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Ingenious digital swear jar uses voice recognition to penalize you for bad words

Luke Dormehl

Want to stop *@$%ing swearing so much? Then get yourself a swear jar. Want to stop *@$%ing swearing so much, while also getting a unique new gadget for the home? Then get yourself a god&%@ smart swear jar.

That’s the premise behind a somewhat unusual new gadget that has popped up on Kickstarter. Called JarGone, it’s basically an “always listening” speaker like the Amazon Echo or Google Home — only with the sole function of recognizing whenever you use a naughty word.

“Like its inspiration, the purpose of the jar is to clean up the language around it,” creator Bryan Rogers told Digital Trends. “But unlike the classic mason jar, into which users place money after swearing, our device is a smart device that does the detection automatically. JarGone uses speech recognition to listen to nearby speech for user-entered ‘flagged words,’ which are entered via our mobile application. Multiple family or team members can pair to the device via Bluetooth and send their own set of flagged words to the jar. When anyone speaks a flagged word within range of the device, it sets off an audible alarm and the device glows red.”

JarGone

While filtering out age-inappropriate language is one use case, however, Rogers points out that there are others. The idea originally came to him as a way to have some fun by calling people on using jargon (hence the name) in an office setting. “I was to the point of cringing when someone in the office said, ‘let’s take a deep dive,’” he noted. It could also be used to identify sexist language being used in these same environments, such as terms like “sweetheart” or “hun.” While it’s primarily intended as a fun device, the embarrassment of setting JarGone off may be just the thing people need to prompt them to think more carefully before they speak.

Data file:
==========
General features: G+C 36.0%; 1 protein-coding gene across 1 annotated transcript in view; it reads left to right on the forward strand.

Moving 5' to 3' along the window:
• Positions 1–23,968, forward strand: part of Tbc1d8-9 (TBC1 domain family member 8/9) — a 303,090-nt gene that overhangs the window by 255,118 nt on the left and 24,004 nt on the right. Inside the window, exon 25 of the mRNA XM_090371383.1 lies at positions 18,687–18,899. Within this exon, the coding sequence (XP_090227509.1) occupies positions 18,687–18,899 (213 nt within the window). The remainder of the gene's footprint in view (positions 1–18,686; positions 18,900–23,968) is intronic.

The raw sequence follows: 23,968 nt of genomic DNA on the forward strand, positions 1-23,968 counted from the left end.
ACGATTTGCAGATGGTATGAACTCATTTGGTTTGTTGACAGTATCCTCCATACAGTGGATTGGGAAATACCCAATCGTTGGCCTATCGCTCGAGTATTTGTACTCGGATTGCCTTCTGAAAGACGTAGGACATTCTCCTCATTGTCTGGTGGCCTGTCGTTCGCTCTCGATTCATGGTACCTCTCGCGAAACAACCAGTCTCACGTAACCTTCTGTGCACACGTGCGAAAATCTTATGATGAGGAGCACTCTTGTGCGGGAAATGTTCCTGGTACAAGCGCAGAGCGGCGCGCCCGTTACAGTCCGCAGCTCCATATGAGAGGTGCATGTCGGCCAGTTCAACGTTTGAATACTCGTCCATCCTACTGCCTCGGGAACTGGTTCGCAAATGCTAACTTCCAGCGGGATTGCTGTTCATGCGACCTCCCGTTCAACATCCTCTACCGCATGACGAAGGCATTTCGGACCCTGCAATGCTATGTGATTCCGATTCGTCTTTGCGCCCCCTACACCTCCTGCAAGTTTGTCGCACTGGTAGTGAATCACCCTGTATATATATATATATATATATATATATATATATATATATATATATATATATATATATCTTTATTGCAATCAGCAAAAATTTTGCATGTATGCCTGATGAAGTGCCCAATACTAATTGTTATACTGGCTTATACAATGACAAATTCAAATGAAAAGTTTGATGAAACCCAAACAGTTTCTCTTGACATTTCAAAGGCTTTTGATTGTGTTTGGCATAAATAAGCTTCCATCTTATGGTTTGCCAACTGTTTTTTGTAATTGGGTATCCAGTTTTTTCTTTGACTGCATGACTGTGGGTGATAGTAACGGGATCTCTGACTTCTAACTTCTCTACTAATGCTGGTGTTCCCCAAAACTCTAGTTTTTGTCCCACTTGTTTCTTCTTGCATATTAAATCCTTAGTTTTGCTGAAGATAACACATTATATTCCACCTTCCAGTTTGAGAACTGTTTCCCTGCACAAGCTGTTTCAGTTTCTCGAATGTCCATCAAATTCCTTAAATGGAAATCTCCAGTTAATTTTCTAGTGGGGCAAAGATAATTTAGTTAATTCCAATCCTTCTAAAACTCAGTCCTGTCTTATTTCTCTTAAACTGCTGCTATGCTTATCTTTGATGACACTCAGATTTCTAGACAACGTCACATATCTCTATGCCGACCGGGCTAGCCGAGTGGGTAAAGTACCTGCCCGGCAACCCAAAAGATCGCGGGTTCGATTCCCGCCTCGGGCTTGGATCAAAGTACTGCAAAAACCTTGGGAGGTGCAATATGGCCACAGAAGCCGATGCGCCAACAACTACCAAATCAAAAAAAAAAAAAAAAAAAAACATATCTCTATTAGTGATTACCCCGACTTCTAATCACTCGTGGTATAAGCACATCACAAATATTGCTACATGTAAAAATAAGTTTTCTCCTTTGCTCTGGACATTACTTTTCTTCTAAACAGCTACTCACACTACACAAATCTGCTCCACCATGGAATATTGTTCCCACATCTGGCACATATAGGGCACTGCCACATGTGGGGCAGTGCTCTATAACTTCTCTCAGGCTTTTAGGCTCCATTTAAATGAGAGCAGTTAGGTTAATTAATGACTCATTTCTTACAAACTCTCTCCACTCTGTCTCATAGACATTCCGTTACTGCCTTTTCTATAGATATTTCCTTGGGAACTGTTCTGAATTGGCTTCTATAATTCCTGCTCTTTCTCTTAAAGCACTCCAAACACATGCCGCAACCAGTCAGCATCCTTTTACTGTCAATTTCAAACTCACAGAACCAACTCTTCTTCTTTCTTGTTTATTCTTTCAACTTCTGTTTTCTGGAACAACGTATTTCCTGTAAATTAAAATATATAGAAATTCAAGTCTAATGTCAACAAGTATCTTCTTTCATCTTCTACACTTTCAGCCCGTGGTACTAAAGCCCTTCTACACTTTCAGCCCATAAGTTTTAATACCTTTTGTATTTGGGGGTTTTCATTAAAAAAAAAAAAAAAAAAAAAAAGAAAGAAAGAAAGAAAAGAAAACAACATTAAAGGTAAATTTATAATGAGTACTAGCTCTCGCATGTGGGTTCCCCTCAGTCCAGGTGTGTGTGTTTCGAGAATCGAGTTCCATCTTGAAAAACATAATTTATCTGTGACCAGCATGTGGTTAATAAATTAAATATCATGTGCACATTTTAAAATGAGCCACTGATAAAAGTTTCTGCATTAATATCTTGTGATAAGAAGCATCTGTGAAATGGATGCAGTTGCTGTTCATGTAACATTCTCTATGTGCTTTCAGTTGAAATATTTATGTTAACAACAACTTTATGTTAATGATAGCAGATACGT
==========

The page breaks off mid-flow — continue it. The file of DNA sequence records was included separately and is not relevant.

“The initially workplace use cases have been very popular with our test groups, which also uncovered many other user demographics who want the product as well,” Rogers continued. “Teachers expressed an interest in using JarGone in the classroom to help with anti-bullying programs. Oftentimes, teachers are behind on the lingo used by their students and knowing what is derogatory. Involving students in the process without calling individual attention to them could help improve the situation. Teachers also would love to set off an alarm when students use ‘filler’ words, such as ‘like,’ ‘um,’ and ‘you know’ during presentations.”

While we offer our usual warnings about the risk inherent in crowdfunding campaigns, if you want to pledge your hard-earned money you can do so over on the project’s Kickstarter page. Prices start at $35, with shipping set to take place in December.